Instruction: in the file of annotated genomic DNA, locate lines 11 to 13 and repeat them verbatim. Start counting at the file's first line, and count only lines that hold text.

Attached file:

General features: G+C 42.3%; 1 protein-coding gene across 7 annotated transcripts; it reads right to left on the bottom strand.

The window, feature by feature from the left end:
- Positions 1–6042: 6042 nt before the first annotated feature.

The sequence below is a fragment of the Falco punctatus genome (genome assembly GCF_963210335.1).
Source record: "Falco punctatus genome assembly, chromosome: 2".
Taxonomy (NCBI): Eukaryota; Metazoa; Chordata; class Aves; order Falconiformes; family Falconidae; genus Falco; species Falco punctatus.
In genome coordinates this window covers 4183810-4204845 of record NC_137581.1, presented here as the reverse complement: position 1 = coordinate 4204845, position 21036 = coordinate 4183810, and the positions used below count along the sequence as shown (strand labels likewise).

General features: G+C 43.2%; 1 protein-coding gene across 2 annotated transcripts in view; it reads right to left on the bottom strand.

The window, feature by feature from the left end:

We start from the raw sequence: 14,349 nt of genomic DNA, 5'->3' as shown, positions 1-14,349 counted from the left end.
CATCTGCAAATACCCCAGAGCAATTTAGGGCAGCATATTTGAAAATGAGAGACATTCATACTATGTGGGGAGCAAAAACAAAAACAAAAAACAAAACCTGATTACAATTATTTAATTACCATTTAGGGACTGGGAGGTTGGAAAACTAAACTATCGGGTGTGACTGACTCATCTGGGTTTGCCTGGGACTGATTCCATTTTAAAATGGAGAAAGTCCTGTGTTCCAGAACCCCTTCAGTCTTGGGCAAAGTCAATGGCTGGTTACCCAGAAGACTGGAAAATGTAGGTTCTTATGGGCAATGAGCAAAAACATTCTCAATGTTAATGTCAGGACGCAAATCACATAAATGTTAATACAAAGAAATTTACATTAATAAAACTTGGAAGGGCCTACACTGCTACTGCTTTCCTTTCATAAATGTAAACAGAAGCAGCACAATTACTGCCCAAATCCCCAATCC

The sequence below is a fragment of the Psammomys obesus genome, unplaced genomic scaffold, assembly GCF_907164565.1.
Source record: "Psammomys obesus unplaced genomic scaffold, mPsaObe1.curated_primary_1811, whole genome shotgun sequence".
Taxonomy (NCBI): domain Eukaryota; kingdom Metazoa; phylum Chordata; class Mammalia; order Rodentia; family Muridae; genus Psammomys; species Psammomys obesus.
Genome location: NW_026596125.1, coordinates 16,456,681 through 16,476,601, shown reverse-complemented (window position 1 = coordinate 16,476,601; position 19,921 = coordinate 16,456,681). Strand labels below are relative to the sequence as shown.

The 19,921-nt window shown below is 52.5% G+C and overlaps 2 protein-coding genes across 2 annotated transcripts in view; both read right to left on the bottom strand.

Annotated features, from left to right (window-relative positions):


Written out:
CATCTGCAAATACCCCAGAGCAATTTAGGGCAGCATATTTGAAAATGAGAGACATTCATACTATGTGGGGAGCAAAAACAAAAACAAAAAACAAAACCTGATTACAATTATTTAATTACCATTTAGGGACTGGGAGGTTGGAAAACTAAACTATCGGGTGTGACTGACTCATCTGGGTTTGCCTGGGACTGATTCCATTTTAAAATGGAGAAAGTCCTGTGTTCCAGAACCCCTTCAGTCTTGGGCAAAGTCAATGGCTGGTTACCCAGAAGACTGGAAAATGTAGGTTCTTATGGGCAATGAGCAAAAACATTCTCAATGTTAATGTCAGGACGCAAATCACATAAATGTTAATACAAAGAAATTTACATTAATAAAACTTGGAAGGGCCTACACTGCTACTGCTTTCCTTTCATAAATGTAAACAGAAGCAGCACAATTACTGCCCAAATCCCCAATCC

The sequence below is a fragment of the Psammomys obesus genome, unplaced genomic scaffold, assembly GCF_907164565.1.
Source record: "Psammomys obesus unplaced genomic scaffold, mPsaObe1.curated_primary_1811, whole genome shotgun sequence".